Cardiomyopathy and Congestive Heart Failure
In congestive cardiomyopathy, also called dilated cardiomyopathy, the heart becomes stretched and weakened and is unable to pump effectively.
Heart failure occurs when the heart does not pump strongly enough to meet the needs of the body. If the heart doesn't pump with the force needed, the body's tissues do not get enough oxygen.
Heart failure develops gradually as the heart muscle weakens. If the right side of the heart is affected, the heart is unable to pump adequate blood to the lungs to be oxygenated. If the left side of the heart is affected, it is unable to pump enough blood to the rest of the body. In most cases, heart failure affects both left and right side, but it can occur on just one side.
About 5.8 million people in the United States suffer from heart failure and nearly 700,000 new cases are diagnosed each year. Heart failure usually develops slowly over time, and some loss in pumping capacity is natural as people age. With end-stage heart failure, however, that loss becomes life-threatening and is no longer manageable through medical therapies.
Heart failure and cardiomyopathy
One of the many causes of heart failure is cardiomyopathy. There are two major types of cardiomyopathy: primary cardiomyopathy, defined as changes in the structure or function of the heart muscle that cannot be attributed to a specific cause, and secondary, which is associated with disorders of the heart or other organs. Congestive cardiomyopathy is the most common primary form of heart muscle disease. Other types include hypertrophic and restrictive cardiomyopathy. Heart muscle disease related to coronary artery disease is called ischemic cardiomyopathy.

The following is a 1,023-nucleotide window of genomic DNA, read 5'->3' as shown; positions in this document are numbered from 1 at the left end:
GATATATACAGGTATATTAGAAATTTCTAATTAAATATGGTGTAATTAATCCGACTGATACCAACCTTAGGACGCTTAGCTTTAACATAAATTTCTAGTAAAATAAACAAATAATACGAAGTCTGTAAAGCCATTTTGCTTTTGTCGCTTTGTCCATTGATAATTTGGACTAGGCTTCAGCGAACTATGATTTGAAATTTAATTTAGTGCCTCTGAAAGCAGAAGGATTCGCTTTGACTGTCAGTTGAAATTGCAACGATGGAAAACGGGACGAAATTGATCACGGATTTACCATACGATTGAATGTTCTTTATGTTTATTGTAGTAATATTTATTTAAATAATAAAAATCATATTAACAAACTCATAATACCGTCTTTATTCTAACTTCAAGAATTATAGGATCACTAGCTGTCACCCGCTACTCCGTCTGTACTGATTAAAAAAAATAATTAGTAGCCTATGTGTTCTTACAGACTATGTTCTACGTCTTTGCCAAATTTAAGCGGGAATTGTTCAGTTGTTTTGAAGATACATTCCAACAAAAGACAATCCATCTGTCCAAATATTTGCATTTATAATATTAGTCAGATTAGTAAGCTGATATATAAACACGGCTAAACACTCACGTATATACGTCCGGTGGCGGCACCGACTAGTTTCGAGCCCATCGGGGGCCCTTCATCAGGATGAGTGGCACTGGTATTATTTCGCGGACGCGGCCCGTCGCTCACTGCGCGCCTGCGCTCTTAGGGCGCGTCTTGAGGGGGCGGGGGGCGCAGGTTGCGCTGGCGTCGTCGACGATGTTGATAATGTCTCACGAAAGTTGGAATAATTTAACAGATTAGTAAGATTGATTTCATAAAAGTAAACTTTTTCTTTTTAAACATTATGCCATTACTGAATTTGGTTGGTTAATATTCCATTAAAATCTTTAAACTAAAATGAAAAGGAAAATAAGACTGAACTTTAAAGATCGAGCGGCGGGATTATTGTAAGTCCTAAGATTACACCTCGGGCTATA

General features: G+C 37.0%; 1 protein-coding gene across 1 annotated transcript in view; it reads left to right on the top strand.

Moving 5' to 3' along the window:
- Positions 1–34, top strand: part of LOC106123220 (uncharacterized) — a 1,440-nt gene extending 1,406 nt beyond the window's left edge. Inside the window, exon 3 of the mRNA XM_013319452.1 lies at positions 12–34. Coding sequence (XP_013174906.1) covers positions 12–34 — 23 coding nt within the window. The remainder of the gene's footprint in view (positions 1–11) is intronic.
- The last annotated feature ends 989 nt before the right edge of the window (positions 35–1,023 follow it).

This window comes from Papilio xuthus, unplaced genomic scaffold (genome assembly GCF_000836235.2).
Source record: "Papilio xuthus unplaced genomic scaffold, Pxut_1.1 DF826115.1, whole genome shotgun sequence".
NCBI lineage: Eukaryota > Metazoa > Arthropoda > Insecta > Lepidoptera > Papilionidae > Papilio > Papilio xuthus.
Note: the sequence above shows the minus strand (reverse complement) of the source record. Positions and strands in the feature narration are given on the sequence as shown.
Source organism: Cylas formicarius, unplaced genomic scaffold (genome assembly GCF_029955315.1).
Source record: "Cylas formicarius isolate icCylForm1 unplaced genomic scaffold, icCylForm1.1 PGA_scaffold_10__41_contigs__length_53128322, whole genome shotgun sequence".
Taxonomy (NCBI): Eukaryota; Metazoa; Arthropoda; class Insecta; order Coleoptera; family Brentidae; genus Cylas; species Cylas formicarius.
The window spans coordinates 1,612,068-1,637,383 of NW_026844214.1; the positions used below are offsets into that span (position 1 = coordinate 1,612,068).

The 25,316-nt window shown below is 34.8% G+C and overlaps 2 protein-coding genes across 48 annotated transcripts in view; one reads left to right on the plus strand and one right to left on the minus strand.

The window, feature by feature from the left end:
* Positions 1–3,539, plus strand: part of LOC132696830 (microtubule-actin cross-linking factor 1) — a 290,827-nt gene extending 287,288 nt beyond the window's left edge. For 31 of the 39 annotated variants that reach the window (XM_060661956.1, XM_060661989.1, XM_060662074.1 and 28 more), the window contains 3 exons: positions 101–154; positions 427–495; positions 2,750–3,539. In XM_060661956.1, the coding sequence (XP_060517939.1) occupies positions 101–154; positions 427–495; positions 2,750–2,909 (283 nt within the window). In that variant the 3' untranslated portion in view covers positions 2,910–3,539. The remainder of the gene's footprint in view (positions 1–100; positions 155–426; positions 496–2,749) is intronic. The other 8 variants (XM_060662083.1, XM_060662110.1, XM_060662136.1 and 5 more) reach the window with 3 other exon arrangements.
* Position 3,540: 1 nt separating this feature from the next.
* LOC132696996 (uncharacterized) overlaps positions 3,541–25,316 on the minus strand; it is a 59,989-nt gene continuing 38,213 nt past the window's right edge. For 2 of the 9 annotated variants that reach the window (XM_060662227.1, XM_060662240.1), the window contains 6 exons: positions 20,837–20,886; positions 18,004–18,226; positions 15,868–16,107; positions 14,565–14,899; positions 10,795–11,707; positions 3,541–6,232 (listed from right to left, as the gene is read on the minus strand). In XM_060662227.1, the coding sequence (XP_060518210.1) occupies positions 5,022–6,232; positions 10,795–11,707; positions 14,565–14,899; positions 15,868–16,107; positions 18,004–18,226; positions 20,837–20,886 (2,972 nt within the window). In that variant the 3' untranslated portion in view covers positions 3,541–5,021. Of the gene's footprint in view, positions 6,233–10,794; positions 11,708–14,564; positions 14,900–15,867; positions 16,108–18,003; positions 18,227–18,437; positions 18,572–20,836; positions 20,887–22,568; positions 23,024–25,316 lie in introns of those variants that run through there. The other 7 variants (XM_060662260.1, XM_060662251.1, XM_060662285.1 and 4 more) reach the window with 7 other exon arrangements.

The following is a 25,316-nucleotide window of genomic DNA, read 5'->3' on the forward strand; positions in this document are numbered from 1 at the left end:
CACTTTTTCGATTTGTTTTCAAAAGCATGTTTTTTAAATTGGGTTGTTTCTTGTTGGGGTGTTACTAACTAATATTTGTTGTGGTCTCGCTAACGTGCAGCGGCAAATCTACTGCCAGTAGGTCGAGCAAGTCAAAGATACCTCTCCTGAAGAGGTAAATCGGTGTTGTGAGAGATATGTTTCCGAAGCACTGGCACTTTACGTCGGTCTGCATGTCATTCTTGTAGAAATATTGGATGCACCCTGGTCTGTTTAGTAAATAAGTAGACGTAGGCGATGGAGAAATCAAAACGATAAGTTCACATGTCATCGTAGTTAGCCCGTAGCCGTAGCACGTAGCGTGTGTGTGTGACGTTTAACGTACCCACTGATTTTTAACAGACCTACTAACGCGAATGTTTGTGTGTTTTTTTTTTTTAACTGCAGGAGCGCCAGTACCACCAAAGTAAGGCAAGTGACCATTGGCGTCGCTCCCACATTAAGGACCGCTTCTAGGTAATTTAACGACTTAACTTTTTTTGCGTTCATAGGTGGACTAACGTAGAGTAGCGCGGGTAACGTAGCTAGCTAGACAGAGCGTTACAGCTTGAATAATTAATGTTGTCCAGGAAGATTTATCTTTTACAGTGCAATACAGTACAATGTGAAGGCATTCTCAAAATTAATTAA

The exact frequency of cardiomyopathy is difficult to determine as many cases are not severe, but about 500,000 new cases develop each year in the United States. Instead of afflicting the elderly like most other heart diseases, heart muscle disease more commonly strikes younger people. This group of disorders directly damages the muscle, impairing its ability to pump blood to other parts of the body.
Treatment usually includes lifestyle changes, medications, and continual care. If symptoms progressively worsen and can not be controlled through these measures, surgical procedures may be necessary.